Purdue University study suggests that the United States doesn’t have the infrastructure to meet the federal mandate for renewable fuel use with bioethanol, howver they could meet the standard with significant increases in next-generation and cellulosicbiofuels. Their findings were published in the December issue of the American Journal of Agricultural Economics.
The team used U.S. Department of Energy and Environmental Protection Agency data to determine that the United States is at the “blending wall,” the saturation point for ethanol use. Without new technology or a significant increase in infrastructure,they predict that the country will not be able to consume more ethanol than is being currently produced.
The federal Renewable Fuel Standard requires an increase of renewable fuel production to 36 billion gallons PA by 2022. 13 billion gallons of renewable fuel was required for 2010, the same amount Tyner predicts is the threshold for U.S. infrastructure and consumption ability.
“There simply aren’t enough flex-fuel vehicles, which use an 85 percent ethanol blend, or E85 stations to distribute more biofuels. According to EPA estimates, flex-fuel vehicles make up 7.3 million of the 240 million vehicles on the nation’s roads. Of those, about 3 million of flex-fuel vehicle owners aren’t even aware they can use E85 fuel.”
There are only about two thousand E85 bioethanol pumps in the US, and it took more than 20 years to install them.
“Even if you could produce a whole bunch of E85, there is no way to distribute it,” Tyner said. “We would need to install about 2,000 pumps per year through 2022 to do it. You’re not going to go from 100 per year to 2,000 per year overnight. It’s just not going to happen.”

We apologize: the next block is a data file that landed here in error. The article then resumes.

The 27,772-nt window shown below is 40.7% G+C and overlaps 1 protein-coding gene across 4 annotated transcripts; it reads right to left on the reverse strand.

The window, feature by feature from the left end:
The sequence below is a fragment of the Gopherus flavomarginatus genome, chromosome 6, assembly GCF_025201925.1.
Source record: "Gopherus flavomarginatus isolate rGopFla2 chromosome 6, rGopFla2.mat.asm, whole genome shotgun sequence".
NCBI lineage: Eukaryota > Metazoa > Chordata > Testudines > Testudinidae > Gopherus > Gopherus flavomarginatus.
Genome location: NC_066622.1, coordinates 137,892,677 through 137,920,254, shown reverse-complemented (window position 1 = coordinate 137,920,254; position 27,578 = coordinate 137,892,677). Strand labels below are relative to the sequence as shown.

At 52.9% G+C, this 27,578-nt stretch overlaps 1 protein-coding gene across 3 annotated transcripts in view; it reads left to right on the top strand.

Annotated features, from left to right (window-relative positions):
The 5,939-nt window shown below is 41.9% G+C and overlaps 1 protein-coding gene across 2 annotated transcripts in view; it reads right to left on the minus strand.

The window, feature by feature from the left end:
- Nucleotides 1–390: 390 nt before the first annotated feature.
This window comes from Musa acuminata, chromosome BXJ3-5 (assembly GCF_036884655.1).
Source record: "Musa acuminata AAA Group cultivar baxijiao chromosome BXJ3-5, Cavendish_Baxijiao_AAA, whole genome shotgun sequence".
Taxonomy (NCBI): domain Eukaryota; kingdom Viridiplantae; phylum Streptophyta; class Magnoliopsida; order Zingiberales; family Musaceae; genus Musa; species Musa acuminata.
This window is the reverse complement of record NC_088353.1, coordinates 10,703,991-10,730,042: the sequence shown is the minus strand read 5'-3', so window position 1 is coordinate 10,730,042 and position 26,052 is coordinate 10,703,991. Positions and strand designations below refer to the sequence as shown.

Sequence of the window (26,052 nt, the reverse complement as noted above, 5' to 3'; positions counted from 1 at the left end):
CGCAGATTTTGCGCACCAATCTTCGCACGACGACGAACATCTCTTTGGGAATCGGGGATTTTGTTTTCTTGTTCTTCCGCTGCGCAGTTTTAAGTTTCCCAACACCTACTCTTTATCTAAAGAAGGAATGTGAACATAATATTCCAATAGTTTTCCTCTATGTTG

And even if the fuel could be distributed, E85 would have to be substantially cheaper than gasoline to entice consumers to use it because E85 gets lower mileage, Tyner said. If gasoline were $3 per gallon, E85 would have to be $2.34 per gallon to break even on mileage.
There is talk of increasing the maximum amount of ethanol that can be blended with gasoline for regular vehicles from 10 percent to 15 percent. But Tyner said that even if the EPA does allow it, the blending wall would be reached again in about four years.
“The advances in the production of thermo-chemical biofuels, which are created by using heat to chemically alter biomass and create fuels, would be necessary to meet the Renewable Fuel Standard. He said those fuels would be similar enough to gasoline to allow unlimited blending and would increase the amount of biofuel that could be used”
“Producing the hydrocarbons directly doesn’t have the infrastructure problems of ethanol, and there is no blend wall because you’re producing gasoline,” Tyner said. “If that comes on and works, then we get there. There is significant potential to produce drop-in hydrocarbons from cellulosic feedstocks.”
The U.S. Department of Agriculture funded the research.